Obama opposes Silicon Valley firms on immigration reform

White House announcement before congressional vote on STEM Jobs Act puts president in opposition to many of the Silicon Valley firms and executives who bankrolled his re-election campaign.

An immigration reform plan backed by Silicon Valley firms is one bill President Obama doesn't want to sign.
An immigration reform plan backed by Silicon Valley firms is one bill President Obama doesn't want to sign. White House

President Obama opposes an immigration reform bill backed by companies including Apple, Microsoft, and Adobe that would let U.S.-educated computer programmers and engineers remain in the country, the White House said today.

The surprise announcement comes in advance of a House of Representatives vote scheduled for Friday on the Republican-backed STEM Jobs Act of 2012, which would make up to 55,000 visas available to foreigners who earned a master's or doctoral degree in certain science or technology area from a U.S. university. Those visas would only be available if immigration authorities certify that no American workers are available to fill the post.

The White House's statement this afternoon (PDF) says the "administration opposes House passage of H.R. 6429."

It's a move sure to disappoint the legions of companies and business groups -- the list also includes Cisco, IBM, Hewlett-Packard, Oracle, Qualcomm, the U.S. Chamber of Commerce, IEEE-USA -- that sent a joint letter to House members in September pleading with them to approve the bill.

While the Obama administration's warning didn't include an explicit veto threat, it also didn't take that possibility off the table, and it means the legislation will likely die in the Democrat-controlled Senate even if it clears the House.

Tech companies had hoped that the STEM Jobs Act could emerge as a rare bipartisan point of accord during an otherwise hotly contested election year. AOL co-founder Steve Case, now a venture capitalist, told CNET this month that:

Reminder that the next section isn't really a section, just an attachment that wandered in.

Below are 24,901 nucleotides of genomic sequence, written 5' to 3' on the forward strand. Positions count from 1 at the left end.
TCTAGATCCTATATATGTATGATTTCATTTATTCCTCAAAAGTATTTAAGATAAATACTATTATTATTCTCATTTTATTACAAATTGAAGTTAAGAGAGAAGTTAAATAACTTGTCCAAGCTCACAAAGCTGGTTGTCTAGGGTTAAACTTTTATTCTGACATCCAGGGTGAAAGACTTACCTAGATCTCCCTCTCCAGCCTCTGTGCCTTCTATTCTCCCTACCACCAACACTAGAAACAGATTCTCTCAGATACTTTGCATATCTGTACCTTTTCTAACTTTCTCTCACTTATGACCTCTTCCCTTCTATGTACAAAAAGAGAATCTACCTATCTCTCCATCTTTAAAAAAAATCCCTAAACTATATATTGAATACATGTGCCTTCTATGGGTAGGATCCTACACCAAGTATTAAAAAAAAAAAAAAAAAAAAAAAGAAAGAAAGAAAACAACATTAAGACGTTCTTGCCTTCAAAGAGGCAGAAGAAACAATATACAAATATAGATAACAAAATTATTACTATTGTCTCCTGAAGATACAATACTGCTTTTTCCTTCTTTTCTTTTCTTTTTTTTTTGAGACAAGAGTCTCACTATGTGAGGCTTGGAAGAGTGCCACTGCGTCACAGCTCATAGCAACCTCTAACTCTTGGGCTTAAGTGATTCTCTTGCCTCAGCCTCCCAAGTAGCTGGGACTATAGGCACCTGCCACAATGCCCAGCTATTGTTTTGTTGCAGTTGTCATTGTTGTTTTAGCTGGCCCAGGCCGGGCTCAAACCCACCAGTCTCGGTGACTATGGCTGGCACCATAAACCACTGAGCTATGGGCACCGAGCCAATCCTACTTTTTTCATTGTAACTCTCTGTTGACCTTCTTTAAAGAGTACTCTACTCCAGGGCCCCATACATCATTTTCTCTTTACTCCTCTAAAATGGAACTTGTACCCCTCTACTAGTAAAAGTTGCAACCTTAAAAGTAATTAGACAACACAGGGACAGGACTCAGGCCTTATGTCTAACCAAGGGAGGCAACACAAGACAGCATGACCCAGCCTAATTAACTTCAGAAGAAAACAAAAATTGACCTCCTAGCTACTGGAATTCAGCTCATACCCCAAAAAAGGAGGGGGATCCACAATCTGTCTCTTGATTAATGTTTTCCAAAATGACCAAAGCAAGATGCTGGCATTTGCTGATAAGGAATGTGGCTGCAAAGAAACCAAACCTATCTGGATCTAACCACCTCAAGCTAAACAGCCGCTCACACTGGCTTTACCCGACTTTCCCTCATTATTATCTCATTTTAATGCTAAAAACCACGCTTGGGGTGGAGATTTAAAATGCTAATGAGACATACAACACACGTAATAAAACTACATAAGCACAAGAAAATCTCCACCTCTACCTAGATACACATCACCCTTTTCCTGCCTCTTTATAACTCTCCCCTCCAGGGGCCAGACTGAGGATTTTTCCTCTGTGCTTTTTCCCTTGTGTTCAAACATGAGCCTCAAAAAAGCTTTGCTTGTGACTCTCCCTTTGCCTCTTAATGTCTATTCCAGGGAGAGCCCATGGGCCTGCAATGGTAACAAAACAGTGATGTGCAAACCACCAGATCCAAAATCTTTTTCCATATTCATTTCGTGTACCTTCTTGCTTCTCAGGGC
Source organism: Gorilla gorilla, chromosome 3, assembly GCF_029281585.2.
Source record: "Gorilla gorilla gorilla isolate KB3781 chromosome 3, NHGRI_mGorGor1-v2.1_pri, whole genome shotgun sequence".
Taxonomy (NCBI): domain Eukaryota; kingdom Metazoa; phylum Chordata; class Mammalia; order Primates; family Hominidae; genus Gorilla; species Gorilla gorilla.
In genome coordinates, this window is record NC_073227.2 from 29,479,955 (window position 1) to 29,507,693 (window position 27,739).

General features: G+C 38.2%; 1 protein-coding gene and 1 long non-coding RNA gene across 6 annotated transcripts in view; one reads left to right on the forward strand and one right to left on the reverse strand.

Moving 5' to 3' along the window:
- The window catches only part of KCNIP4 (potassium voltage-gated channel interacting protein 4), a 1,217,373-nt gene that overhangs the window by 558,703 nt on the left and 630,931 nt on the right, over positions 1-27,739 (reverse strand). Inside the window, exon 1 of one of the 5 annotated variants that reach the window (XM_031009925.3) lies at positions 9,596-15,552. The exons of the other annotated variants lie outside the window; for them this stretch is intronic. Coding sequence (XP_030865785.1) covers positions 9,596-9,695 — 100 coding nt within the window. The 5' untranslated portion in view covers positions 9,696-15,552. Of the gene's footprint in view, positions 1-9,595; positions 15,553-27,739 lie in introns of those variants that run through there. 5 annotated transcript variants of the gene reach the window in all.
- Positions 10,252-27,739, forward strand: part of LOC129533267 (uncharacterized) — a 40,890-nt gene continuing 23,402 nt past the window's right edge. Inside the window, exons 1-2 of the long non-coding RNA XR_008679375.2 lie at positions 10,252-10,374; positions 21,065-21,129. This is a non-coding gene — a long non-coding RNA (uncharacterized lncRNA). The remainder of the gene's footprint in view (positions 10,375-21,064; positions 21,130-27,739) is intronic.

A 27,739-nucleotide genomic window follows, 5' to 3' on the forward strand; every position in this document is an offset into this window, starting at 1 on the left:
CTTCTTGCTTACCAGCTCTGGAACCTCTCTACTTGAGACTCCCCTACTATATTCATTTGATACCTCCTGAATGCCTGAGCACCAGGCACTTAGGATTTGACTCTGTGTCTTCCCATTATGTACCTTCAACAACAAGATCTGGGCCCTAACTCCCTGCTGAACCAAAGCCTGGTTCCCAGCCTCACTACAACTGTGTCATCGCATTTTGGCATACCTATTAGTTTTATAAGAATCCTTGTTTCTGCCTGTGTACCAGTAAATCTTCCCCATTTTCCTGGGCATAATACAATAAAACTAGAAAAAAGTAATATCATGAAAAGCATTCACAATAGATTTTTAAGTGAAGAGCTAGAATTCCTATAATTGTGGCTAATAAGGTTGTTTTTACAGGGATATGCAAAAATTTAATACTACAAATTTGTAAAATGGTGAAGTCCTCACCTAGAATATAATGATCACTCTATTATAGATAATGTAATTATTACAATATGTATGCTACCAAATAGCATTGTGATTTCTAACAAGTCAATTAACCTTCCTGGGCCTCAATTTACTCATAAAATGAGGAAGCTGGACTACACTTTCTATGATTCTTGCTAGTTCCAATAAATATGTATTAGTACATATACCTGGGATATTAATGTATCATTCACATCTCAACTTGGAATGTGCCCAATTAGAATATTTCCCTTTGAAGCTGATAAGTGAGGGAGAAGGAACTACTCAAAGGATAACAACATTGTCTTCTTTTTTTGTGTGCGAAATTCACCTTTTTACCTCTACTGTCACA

My view is if there is a way to come together around broader immigration reform quickly, that would be great. But if that doesn't happen, then we shouldn't delay the issue because every year -- and again it will happen in May and June next year -- 40,000 to 50,000 people will be graduating with Ph.D.s and masters' degrees, and half or so will end up having to leave. Some of those people will go back to their countries and start companies that could end up being the next Googles or Facebooks.

The White House's announcement said the administration doesn't necessarily oppose the concepts behind the bill, but the STEM Jobs Act is a "narrowly tailored proposal" that does not "meet the president's long-term objectives with respect to comprehensive immigration reform." One reason it's controversial among Democrats is that the bill would eliminate the 55,000 diversity visas available to citizens of countries with low immigration rates to the United States.

This week's vote is all-but-certain to forward the STEM Act to the Senate. House Democrats defeated a prior vote on the bill in September, but that was under rules requiring a two-thirds supermajority. If the vote counts remain approximately the same, under this Friday's simple majority rule, the measure will clear the House.

Silicon Valley firms haven't had much luck persuading Washington officialdom to budge on immigration reform. As CNET reported this month, a related bill, Startup Act 2.0, that would authorize 75,000 "entrepreneur visas" has languished in House and Senate committees for half a year without a single hearing.

Legal immigrants founded or co-founded innumerable technology companies including Google, Yahoo, Intel, eBay, and Sun. A Kauffman Foundation study by Vivek Wadhwa found that 52 percent of Silicon Valley startups were "immigrant-founded."

Last updated at 5:28 p.m. PT

 

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